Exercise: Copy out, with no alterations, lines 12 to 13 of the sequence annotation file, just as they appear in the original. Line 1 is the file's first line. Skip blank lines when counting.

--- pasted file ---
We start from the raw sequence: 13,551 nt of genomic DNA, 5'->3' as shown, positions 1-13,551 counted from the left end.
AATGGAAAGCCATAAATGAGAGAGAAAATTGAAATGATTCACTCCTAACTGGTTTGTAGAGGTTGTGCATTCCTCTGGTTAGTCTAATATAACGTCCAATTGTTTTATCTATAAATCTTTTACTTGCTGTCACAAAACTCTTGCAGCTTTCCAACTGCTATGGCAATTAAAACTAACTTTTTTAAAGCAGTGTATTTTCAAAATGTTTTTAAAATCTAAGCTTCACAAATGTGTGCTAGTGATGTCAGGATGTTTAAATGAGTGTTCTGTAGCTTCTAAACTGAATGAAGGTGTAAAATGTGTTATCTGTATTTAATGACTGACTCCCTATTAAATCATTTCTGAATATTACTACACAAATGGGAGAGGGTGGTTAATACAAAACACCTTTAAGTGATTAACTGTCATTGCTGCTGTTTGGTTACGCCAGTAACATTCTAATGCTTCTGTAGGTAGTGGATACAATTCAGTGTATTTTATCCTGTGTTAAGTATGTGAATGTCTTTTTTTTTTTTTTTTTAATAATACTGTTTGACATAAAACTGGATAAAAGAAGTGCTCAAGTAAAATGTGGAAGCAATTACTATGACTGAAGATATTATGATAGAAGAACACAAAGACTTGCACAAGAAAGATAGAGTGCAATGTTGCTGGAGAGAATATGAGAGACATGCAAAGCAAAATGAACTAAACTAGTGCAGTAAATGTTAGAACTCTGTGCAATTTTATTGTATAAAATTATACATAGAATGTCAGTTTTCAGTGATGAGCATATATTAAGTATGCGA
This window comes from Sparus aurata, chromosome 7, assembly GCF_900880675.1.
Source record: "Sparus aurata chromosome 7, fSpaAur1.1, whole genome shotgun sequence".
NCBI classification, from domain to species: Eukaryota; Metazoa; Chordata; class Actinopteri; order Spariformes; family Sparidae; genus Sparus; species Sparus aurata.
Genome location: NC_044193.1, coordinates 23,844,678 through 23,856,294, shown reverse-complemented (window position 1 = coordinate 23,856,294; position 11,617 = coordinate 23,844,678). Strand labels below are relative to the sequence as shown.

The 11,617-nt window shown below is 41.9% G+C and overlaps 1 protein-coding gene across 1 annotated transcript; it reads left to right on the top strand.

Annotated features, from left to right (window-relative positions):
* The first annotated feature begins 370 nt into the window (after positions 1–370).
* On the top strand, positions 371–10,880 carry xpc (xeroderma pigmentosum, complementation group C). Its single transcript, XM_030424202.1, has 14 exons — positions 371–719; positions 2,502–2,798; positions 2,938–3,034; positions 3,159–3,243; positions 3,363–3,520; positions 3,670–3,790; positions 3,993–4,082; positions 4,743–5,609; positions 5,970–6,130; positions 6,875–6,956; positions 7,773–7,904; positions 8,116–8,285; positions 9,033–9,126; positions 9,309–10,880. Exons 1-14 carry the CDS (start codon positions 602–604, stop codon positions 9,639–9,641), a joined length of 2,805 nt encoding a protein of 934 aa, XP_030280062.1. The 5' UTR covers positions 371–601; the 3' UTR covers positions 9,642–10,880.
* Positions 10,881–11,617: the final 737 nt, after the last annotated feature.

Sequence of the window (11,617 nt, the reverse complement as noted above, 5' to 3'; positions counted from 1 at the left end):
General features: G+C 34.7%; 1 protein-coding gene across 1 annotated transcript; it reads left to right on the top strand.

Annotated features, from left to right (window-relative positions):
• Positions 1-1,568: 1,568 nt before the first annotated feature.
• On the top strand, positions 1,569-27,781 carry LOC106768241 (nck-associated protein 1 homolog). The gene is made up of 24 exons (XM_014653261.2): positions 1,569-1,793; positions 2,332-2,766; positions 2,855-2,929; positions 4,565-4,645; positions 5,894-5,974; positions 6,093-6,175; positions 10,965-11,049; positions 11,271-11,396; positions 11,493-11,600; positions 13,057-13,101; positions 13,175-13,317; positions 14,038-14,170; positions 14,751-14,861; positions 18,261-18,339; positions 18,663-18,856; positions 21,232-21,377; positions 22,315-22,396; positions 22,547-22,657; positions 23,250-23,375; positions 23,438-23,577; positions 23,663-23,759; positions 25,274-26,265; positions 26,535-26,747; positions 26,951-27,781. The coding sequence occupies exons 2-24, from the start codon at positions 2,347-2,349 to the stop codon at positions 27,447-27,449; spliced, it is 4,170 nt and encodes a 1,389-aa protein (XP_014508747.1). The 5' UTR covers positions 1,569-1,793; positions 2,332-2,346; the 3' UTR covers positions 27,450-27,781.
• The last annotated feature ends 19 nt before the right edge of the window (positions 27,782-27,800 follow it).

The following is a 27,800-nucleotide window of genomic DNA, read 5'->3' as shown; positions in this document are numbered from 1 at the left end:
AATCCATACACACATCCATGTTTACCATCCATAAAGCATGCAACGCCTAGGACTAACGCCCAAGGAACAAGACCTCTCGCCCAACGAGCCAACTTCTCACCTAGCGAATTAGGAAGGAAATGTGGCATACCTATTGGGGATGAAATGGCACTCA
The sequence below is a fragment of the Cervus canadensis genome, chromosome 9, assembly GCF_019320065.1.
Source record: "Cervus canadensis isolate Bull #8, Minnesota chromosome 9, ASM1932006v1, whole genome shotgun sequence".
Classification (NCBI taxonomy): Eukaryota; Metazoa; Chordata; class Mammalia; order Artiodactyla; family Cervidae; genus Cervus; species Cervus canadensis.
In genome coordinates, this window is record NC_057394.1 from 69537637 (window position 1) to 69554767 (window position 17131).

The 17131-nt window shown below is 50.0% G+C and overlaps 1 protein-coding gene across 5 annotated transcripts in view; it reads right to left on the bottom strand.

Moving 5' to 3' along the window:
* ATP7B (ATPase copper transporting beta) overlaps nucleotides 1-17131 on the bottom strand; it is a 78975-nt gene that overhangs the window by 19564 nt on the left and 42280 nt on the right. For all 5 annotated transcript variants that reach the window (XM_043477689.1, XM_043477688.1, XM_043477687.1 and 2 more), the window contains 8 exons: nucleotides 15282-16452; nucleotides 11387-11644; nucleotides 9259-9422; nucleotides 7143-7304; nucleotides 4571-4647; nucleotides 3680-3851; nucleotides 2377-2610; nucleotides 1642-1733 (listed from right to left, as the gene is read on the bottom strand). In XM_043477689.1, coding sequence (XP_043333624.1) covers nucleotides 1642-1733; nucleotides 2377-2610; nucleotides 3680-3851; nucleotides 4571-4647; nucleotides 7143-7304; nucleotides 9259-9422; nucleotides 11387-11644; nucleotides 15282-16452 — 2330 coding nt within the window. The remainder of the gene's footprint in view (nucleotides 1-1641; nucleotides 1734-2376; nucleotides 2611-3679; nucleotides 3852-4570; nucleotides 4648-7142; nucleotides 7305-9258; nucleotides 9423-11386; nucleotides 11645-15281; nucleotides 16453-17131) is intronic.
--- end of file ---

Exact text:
Sequence of the window (11,617 nt, the reverse complement as noted above, 5' to 3'; positions counted from 1 at the left end):
General features: G+C 34.7%; 1 protein-coding gene across 1 annotated transcript; it reads left to right on the top strand.